Author Topic: Of Nerds and Men: Miniaturization  (Read 2508 times)

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Offline Halbred

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Of Nerds and Men: Miniaturization
« on: January 08, 2015, 06:11:49 PM »

Zach finds one of his Holy Grails in Topeka, Kansas.

http://www.nintendoworldreport.com/feature/39331/of-nerds-and-men-miniaturization

My wife and I traditionally vacation in Hawaii over Christmas. Hawaii is a place that is the opposite of my cold home in Alaska during December. They don’t have seasons in Hawaii, it’s really just either slightly warmer or slightly cooler depending on the tilt of the Earth during any given time of the year, but the island chain’s close proximity to the Equator ensures that even the coldest days are significantly warmer than Anchorage’s warmest (seriously, it didn't get above 80 last year). So you'll usually find us spending Christmas on a beach under a palm tree where snow is something that happens in "It’s a Wonderful Life." It’s a bit like when WALL-E powers up his solar battery in the morning, but with Vitamin D, a substance Alaskans are sorely lacking.

But we didn’t go this year. Anybody with grandparents knows the adage “this might be their last Christmas,” so the Midwestern instinct towards large, but unwelcome, family gatherings is triggered and guilt eventually forces your hand to click on “Topeka” instead of “Kauai” when booking your Christmas vacation. Kansas is where my wife is from, and with a few notable exceptions, that’s where her entire extended family remained. Christmas in Kansas is not a vacation, but instead a series of increasingly-exhausting familial obligations.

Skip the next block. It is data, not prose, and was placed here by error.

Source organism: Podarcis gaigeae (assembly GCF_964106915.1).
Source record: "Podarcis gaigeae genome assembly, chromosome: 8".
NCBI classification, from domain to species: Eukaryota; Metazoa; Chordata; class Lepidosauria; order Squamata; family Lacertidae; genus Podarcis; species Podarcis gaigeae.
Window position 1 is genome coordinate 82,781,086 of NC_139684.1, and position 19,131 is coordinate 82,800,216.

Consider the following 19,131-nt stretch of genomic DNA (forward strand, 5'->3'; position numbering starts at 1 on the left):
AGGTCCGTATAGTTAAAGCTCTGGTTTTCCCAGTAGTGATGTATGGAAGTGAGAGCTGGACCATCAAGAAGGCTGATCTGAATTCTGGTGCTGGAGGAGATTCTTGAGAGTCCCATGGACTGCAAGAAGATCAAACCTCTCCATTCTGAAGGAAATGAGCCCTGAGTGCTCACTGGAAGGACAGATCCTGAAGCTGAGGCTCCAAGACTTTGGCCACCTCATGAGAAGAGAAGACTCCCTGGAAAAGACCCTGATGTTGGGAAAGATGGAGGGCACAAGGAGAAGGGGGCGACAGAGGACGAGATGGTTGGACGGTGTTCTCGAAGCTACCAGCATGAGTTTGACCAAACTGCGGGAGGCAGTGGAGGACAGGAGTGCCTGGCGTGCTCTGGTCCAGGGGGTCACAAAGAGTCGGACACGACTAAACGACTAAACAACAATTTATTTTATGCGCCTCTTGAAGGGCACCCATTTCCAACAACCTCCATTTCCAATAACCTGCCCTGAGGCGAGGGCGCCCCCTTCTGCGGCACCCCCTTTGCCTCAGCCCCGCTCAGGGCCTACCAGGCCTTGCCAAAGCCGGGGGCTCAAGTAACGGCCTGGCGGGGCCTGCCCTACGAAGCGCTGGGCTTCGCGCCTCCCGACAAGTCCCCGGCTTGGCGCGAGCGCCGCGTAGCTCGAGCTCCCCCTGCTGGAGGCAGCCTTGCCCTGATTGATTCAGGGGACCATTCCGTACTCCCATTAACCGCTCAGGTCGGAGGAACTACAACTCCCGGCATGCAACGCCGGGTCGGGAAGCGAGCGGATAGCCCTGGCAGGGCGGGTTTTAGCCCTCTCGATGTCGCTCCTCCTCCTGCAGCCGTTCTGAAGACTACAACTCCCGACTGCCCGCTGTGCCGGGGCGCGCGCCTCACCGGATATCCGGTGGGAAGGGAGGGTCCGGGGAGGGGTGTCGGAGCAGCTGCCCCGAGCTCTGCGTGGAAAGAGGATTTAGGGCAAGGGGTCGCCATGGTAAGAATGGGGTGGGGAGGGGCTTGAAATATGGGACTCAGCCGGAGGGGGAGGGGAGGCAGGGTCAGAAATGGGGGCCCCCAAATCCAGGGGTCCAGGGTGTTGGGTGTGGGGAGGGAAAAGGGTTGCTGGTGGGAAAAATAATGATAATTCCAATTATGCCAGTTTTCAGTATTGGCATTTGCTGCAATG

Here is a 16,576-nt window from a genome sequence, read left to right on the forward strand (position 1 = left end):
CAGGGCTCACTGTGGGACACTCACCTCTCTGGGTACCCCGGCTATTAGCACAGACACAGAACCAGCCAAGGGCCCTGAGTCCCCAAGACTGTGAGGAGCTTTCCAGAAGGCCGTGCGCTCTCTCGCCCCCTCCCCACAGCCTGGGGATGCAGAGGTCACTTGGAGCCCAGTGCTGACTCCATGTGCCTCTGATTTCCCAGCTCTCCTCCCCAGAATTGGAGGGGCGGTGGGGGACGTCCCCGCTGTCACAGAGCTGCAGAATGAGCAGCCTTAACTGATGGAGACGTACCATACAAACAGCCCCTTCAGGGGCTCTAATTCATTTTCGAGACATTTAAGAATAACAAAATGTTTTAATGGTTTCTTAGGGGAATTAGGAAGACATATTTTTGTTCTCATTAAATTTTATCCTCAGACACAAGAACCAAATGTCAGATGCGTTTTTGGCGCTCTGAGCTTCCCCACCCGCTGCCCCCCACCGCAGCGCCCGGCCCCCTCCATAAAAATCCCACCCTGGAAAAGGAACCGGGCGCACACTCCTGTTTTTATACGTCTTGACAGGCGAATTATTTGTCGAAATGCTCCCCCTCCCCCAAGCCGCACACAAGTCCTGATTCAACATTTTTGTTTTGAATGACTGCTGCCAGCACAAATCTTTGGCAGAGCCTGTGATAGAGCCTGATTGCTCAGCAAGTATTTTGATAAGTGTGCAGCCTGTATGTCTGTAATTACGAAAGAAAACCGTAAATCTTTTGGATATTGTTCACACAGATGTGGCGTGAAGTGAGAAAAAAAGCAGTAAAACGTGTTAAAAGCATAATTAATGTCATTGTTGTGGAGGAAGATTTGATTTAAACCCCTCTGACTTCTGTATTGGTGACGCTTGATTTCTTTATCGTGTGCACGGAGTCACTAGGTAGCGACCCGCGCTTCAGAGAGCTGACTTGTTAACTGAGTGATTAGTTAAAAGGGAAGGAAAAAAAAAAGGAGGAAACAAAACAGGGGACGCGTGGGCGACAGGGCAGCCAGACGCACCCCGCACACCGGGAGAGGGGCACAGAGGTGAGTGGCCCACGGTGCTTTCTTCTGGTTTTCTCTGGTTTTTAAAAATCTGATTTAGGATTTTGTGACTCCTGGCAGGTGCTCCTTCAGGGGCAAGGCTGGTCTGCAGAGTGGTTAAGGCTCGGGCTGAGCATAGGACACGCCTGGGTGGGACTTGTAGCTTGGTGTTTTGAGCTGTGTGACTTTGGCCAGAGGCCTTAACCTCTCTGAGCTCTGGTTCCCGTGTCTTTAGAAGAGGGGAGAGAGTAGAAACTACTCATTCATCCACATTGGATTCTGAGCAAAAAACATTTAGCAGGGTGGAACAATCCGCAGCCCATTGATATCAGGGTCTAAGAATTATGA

But there were some free days, and on one of them my father-in-law chauffeured me around to Topeka’s impressive used-game scene. The city is filled with an impressive number of quality local used game businesses. Indeed, the one GameStop I saw in our travels was a lonely-looking square brick building with an empty parking lot. And it was in one of these little shops that I made a wonderful discovery: I found an affordable Game Boy Micro.

For those of you who don’t remember it, the Game Boy Micro is the last iteration of the Game Boy Advance, and the last handheld to be emblazoned the Game Boy brand. It was released in September of 2005 in an attempt to keep the Game Boy alive in case Nintendo’s new DS system failed. It fits comfortably on the palm of your hand and includes a removable faceplate. You could buy alternate faceplates (in 2005) to customize your tiny handheld. Unfortunately, the wholesale renovation of the Micro’s architecture meant that it couldn’t play original Game Boy or Game Boy Color games, use the standard Game Boy Advance Wireless Adaptor, the e-Reader, GameCube link cables, or the Game Boy Printer or Camera. This was strictly a Game Boy Advance machine, which is fine. I have an SP for the rest of that crap.

The screen is ridiculously small, just two inches across, and backlit. The screen technology was a step up from the standard Game Boy Advance SP screen, and would be integrated into later runs of GBA SP systems. For reasons that remain unclear, Nintendo priced the Micro at $99, or roughly $20 more than the concurrent GBA SP. With less functionality and no real or imagined advantages, the Micro was doomed to fail and it absolutely did. Some stores didn’t even carry it; I don’t remember ever seeing it for sale here in Alaska. It quickly faded into obscurity, going the way of the Virtual Boy. I’ve always regretted missing out on the Micro because it’s such an oddity. Until now.